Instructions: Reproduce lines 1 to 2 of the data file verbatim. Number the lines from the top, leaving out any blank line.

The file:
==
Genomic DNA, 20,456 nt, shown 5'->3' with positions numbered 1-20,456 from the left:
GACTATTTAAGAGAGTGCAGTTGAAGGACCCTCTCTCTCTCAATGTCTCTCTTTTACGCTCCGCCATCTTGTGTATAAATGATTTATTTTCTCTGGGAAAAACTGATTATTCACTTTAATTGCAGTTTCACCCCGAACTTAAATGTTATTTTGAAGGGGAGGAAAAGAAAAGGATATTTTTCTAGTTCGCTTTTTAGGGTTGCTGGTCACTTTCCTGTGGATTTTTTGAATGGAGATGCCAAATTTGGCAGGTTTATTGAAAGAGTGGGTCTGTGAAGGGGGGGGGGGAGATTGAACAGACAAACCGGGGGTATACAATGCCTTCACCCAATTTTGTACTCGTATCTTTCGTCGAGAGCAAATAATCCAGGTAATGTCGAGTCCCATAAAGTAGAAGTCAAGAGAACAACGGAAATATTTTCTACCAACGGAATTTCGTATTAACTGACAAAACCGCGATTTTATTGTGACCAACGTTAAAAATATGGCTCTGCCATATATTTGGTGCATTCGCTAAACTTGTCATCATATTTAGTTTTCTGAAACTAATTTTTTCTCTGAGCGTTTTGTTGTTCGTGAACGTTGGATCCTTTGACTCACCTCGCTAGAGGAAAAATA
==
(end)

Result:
Genomic DNA, 20,456 nt, shown 5'->3' with positions numbered 1-20,456 from the left:
GACTATTTAAGAGAGTGCAGTTGAAGGACCCTCTCTCTCTCAATGTCTCTCTTTTACGCTCCGCCATCTTGTGTATAAATGATTTATTTTCTCTGGGAAAAACTGATTATTCACTTTAATTGCAGTTTCACCCCGAACTTAAATGTTATTTTGAAGGGGAGGAAAAGAAAAGGATATTTTTCTAGTTCGCTTTTTAGGGTTGCTGGTCACTTTCCTGTGGATTTTTTGAATGGAGATGCCAAATTTGGCAGGTTTATTGAAAGAGTGGGTCTGTGAAGGGGGGGGGGGAGATTGAACAGACAAACCGGGGGTATACAATGCCTTCACCCAATTTTGTACTCGTATCTTTCGTCGAGAGCAAATAATCCAGGTAATGTCGAGTCCCATAAAGTAGAAGTCAAGAGAACAACGGAAATATTTTCTACCAACGGAATTTCGTATTAACTGACAAAACCGCGATTTTATTGTGACCAACGTTAAAAATATGGCTCTGCCATATATTTGGTGCATTCGCTAAACTTGTCATCATATTTAGTTTTCTGAAACTAATTTTTTCTCTGAGCGTTTTGTTGTTCGTGAACGTTGGATCCTTTGACTCACCTCGCTAGAGGAAAAATA